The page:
What does any of this mean? Is there an example? It might be worthwhile to venture into Sheila Heti’s divisive novel How Should a Person Be? (2012). “For years and years,” the narrator begins, “I asked [how should a person be?] of everyone I met [. . .] I was always listening to their answers, so if I liked them, I could make them my answers too” (1). This compulsion to find an exterior model for how she should be operates as a sort of reaction to a rather unsettling event in which her “high school boyfriend,” jealous of a crush that she has on a photographer from New York, writes “an outline for a play about [her] life” (24). The outline goes the way one might presume: the boyfriend has loads of success in the play; Sheila (the novel’s narrator) is a miserable failure, “loveless and alone” (25). The final scene of the boyfriend’s outline is explicit but important insofar as it anticipates Sheila’s moment of recognition in the final “act” of the novel itself:
In the final scene I kneeled in a dumpster—a used-up whore, toothless, with a pussy as sour as sour milk—weakly giving a Nazi a blow job, the final bit of love I could squeeze from the world. I asked the Nazi, the last bubble of hope in my heart floating up, Are you mine? to which he replied, Sure, baby, then turned around and, using his hand, cruelly stuck my nose in his hairy ass and shat. The end. (25)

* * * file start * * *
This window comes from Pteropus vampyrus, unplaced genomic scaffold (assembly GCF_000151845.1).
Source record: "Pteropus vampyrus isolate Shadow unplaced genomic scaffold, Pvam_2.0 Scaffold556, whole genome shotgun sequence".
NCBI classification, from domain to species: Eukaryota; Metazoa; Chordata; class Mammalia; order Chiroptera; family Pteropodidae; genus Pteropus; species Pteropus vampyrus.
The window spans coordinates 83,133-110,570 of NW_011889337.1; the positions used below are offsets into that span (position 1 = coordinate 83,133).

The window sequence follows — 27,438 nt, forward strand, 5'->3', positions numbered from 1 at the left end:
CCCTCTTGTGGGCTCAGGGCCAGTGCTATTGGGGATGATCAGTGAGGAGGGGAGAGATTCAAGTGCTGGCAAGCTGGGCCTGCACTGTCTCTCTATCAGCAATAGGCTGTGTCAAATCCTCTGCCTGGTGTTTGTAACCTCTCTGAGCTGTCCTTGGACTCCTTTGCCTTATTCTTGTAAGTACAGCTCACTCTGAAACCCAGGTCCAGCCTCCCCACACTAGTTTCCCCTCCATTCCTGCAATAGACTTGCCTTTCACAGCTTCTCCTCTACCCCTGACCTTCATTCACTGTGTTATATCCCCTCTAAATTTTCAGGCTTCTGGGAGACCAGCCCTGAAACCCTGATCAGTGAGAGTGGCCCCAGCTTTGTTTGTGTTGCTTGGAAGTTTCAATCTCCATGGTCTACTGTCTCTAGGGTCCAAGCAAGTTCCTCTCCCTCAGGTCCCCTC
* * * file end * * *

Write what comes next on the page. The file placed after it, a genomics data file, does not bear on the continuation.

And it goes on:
Ludicrous and unflattering and juvenile to be sure, but the experience of reading such a scene produced by the hand of an intimate one “seared [the play] into [Sheila’s] heart [. . .] lodged [it] like a seed that [she] was already watching take root and grow into [her] life.” It isn’t that her boyfriend’s outline was clever. Rather, the experience of reading it has so great an effect on her because of its “conviction.” Indeed, the novel does not really follow the entirety of Sheila’s life thereafter, but it is clear that the form of the novel itself (broken into five acts, many of its pages taking the form of an awkward dramatic script) expresses the shards of life we are shown as enactments, repetitions of the boyfriend’s crude vision, which remains the immanent riposte to any exterior model that the narrator effortfully attempts to adopt for her own life. Indeed, Heti’s meta-fictional play with ideas of destiny, free will, identity, love, friendship, and devastation in How Should a Person Be? all develop in accordance with this immanent and foreboding sense of “an essential, infinite knowledge” (DR 15) that Sheila can only rarely represent to herself as the future which she must do anything to escape. Since this novel is comic (rather than tragic), her instance of recognition, during her last night (several years later) with a rather sadistic new boyfriend (provocatively named Israel!), brings with it a moment of serendipitous fulfillment.